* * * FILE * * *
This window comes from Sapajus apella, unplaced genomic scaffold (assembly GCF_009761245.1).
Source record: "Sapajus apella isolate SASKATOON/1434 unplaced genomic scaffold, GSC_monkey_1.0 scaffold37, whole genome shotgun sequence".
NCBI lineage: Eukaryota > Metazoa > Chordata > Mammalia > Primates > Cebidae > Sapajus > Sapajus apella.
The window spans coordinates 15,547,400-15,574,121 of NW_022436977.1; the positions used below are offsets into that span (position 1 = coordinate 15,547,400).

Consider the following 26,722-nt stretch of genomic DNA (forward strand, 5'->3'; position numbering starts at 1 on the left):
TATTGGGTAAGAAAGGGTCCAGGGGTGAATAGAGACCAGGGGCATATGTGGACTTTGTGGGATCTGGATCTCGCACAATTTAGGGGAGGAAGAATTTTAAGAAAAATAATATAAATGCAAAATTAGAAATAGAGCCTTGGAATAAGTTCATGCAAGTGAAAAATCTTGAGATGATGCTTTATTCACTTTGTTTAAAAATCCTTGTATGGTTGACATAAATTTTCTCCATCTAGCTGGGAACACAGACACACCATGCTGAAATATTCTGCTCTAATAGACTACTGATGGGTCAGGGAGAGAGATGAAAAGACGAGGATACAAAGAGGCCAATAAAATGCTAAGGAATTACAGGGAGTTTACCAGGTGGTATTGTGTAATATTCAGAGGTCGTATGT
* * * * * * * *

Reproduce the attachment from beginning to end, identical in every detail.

This window comes from Sapajus apella, unplaced genomic scaffold (assembly GCF_009761245.1).
Source record: "Sapajus apella isolate SASKATOON/1434 unplaced genomic scaffold, GSC_monkey_1.0 scaffold37, whole genome shotgun sequence".
NCBI lineage: Eukaryota > Metazoa > Chordata > Mammalia > Primates > Cebidae > Sapajus > Sapajus apella.
The window spans coordinates 15,547,400-15,574,121 of NW_022436977.1; the positions used below are offsets into that span (position 1 = coordinate 15,547,400).

Consider the following 26,722-nt stretch of genomic DNA (forward strand, 5'->3'; position numbering starts at 1 on the left):
TATTGGGTAAGAAAGGGTCCAGGGGTGAATAGAGACCAGGGGCATATGTGGACTTTGTGGGATCTGGATCTCGCACAATTTAGGGGAGGAAGAATTTTAAGAAAAATAATATAAATGCAAAATTAGAAATAGAGCCTTGGAATAAGTTCATGCAAGTGAAAAATCTTGAGATGATGCTTTATTCACTTTGTTTAAAAATCCTTGTATGGTTGACATAAATTTTCTCCATCTAGCTGGGAACACAGACACACCATGCTGAAATATTCTGCTCTAATAGACTACTGATGGGTCAGGGAGAGAGATGAAAAGACGAGGATACAAAGAGGCCAATAAAATGCTAAGGAATTACAGGGAGTTTACCAGGTGGTATTGTGTAATATTCAGAGGTCGTATGT